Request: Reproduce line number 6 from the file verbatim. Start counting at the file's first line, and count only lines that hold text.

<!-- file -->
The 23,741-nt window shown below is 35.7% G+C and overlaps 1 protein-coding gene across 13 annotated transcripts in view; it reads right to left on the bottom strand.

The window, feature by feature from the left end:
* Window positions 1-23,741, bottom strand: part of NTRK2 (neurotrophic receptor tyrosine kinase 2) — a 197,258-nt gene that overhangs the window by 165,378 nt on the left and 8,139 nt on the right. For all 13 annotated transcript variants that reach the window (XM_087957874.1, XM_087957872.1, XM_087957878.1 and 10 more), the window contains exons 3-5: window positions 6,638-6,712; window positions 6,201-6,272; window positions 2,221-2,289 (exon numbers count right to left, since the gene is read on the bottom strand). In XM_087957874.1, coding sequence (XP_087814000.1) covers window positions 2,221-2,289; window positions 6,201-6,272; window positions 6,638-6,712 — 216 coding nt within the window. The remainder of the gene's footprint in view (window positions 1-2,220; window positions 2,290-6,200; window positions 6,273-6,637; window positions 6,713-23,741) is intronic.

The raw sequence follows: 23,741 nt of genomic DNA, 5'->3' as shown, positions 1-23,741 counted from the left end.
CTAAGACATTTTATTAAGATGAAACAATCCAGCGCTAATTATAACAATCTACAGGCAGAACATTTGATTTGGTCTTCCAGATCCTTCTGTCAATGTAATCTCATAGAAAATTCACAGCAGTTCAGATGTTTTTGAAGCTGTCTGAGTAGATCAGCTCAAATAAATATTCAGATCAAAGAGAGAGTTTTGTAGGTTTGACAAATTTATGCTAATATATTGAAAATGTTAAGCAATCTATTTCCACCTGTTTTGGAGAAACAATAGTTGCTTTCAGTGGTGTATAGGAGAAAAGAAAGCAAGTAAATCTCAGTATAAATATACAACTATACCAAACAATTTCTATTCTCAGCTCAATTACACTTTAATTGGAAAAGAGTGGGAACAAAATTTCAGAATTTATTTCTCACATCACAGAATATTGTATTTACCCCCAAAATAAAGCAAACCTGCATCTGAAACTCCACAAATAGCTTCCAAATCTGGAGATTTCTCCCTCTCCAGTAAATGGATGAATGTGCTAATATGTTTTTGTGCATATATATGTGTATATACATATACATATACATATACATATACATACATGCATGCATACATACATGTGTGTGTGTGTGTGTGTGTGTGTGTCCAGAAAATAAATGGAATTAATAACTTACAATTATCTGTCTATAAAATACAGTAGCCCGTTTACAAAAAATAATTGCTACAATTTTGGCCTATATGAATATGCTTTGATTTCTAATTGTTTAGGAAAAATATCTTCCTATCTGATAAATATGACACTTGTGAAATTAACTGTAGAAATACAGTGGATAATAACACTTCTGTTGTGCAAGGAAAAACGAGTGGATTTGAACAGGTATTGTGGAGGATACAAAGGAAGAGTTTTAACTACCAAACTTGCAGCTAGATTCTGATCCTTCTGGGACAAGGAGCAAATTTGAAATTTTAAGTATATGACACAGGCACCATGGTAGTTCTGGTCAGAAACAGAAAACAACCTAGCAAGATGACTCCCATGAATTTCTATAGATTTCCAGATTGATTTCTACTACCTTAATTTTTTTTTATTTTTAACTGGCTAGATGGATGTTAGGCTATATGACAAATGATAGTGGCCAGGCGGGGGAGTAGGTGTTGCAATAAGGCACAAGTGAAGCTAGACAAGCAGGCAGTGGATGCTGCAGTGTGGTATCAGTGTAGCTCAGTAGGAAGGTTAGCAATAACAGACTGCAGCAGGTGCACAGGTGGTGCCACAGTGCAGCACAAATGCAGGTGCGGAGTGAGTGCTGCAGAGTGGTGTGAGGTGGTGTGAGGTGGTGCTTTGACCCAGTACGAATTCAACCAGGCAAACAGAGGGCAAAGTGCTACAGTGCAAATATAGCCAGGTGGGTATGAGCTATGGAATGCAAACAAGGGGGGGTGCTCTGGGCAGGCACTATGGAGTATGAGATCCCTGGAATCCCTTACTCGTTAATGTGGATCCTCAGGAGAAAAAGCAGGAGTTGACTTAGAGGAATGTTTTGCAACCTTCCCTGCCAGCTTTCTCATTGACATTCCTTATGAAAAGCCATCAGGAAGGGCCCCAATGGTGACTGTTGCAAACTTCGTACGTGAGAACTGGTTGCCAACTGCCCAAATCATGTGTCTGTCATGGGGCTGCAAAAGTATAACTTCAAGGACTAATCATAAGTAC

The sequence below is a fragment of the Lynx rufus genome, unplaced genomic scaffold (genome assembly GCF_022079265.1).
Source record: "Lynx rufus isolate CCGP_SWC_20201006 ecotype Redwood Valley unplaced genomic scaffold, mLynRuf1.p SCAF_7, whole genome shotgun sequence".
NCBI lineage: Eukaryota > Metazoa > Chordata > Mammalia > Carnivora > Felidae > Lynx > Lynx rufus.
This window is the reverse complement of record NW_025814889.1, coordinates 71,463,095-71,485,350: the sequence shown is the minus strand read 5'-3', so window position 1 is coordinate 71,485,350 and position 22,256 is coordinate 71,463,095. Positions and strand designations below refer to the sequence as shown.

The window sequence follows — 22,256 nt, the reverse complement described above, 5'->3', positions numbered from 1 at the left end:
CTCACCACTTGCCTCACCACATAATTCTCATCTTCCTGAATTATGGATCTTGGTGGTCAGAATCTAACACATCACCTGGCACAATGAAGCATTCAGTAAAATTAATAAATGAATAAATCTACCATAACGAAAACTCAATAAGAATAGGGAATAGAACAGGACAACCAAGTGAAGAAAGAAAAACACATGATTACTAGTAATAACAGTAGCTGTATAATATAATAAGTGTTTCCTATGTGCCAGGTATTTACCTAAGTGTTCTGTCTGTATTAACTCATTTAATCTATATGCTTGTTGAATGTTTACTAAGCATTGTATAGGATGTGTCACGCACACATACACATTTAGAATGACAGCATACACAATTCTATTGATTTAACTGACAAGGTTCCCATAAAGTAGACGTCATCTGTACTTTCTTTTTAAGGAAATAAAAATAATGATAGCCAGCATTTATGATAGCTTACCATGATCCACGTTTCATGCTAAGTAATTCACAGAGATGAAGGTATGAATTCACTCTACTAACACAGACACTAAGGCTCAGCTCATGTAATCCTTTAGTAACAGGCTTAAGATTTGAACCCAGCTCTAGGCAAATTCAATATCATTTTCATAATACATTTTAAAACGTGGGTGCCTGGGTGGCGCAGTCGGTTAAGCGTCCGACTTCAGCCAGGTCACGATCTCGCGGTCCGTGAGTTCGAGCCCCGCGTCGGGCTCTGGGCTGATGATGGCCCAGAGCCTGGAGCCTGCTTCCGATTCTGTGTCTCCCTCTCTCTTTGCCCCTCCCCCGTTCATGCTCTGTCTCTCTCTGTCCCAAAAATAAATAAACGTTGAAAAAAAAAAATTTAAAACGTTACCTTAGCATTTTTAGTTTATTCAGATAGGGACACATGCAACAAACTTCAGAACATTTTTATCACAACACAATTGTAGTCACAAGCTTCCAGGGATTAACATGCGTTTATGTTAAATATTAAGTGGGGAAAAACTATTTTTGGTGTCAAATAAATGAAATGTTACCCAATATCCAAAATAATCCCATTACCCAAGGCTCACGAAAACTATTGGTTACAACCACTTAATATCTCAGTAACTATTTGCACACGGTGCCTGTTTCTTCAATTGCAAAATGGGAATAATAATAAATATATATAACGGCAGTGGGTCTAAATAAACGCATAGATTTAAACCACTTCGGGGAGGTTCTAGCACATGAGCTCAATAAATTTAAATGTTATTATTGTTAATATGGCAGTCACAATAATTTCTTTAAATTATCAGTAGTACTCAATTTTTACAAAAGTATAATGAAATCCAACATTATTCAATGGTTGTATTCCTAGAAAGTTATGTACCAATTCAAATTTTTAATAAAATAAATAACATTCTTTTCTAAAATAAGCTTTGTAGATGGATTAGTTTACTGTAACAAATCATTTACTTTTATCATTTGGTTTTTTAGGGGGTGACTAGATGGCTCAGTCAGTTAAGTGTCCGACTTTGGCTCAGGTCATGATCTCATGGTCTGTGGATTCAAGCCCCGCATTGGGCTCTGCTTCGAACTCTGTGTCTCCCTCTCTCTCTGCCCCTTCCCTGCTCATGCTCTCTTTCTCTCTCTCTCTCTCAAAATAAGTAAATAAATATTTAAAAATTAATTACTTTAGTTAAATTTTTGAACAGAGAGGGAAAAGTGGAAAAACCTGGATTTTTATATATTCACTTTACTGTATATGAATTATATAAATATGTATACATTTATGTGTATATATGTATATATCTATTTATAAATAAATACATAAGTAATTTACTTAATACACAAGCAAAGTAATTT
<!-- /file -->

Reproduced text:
The sequence below is a fragment of the Lynx rufus genome, unplaced genomic scaffold (genome assembly GCF_022079265.1).